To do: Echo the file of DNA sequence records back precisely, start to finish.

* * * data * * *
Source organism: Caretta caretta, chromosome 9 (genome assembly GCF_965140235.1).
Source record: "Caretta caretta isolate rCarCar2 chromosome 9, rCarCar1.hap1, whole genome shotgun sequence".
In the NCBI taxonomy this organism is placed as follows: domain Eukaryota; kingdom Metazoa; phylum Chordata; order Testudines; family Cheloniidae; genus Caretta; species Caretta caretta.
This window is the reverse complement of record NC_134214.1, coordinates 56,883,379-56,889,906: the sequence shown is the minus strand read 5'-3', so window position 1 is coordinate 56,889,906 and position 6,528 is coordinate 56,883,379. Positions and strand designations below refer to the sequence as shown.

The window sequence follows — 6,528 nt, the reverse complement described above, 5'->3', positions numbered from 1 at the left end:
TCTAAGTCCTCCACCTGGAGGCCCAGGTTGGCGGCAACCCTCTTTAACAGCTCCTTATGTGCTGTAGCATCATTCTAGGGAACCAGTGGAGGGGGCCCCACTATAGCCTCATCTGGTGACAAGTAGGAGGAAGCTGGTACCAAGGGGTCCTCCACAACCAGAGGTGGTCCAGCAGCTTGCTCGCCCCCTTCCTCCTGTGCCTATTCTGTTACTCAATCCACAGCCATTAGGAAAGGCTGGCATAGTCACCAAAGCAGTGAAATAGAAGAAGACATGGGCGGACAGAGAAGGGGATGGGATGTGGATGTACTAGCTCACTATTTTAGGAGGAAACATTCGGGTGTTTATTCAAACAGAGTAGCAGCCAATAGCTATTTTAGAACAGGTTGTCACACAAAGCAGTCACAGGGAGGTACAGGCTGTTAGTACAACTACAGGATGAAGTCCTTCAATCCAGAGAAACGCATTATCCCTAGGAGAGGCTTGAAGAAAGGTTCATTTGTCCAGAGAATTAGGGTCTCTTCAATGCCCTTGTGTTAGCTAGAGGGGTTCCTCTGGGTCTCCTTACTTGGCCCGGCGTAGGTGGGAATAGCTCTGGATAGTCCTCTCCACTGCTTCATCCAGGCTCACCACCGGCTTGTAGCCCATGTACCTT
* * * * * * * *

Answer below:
Source organism: Caretta caretta, chromosome 9 (genome assembly GCF_965140235.1).
Source record: "Caretta caretta isolate rCarCar2 chromosome 9, rCarCar1.hap1, whole genome shotgun sequence".
In the NCBI taxonomy this organism is placed as follows: domain Eukaryota; kingdom Metazoa; phylum Chordata; order Testudines; family Cheloniidae; genus Caretta; species Caretta caretta.
This window is the reverse complement of record NC_134214.1, coordinates 56,883,379-56,889,906: the sequence shown is the minus strand read 5'-3', so window position 1 is coordinate 56,889,906 and position 6,528 is coordinate 56,883,379. Positions and strand designations below refer to the sequence as shown.

The window sequence follows — 6,528 nt, the reverse complement described above, 5'->3', positions numbered from 1 at the left end:
TCTAAGTCCTCCACCTGGAGGCCCAGGTTGGCGGCAACCCTCTTTAACAGCTCCTTATGTGCTGTAGCATCATTCTAGGGAACCAGTGGAGGGGGCCCCACTATAGCCTCATCTGGTGACAAGTAGGAGGAAGCTGGTACCAAGGGGTCCTCCACAACCAGAGGTGGTCCAGCAGCTTGCTCGCCCCCTTCCTCCTGTGCCTATTCTGTTACTCAATCCACAGCCATTAGGAAAGGCTGGCATAGTCACCAAAGCAGTGAAATAGAAGAAGACATGGGCGGACAGAGAAGGGGATGGGATGTGGATGTACTAGCTCACTATTTTAGGAGGAAACATTCGGGTGTTTATTCAAACAGAGTAGCAGCCAATAGCTATTTTAGAACAGGTTGTCACACAAAGCAGTCACAGGGAGGTACAGGCTGTTAGTACAACTACAGGATGAAGTCCTTCAATCCAGAGAAACGCATTATCCCTAGGAGAGGCTTGAAGAAAGGTTCATTTGTCCAGAGAATTAGGGTCTCTTCAATGCCCTTGTGTTAGCTAGAGGGGTTCCTCTGGGTCTCCTTACTTGGCCCGGCGTAGGTGGGAATAGCTCTGGATAGTCCTCTCCACTGCTTCATCCAGGCTCACCACCGGCTTGTAGCCCATGTACCTT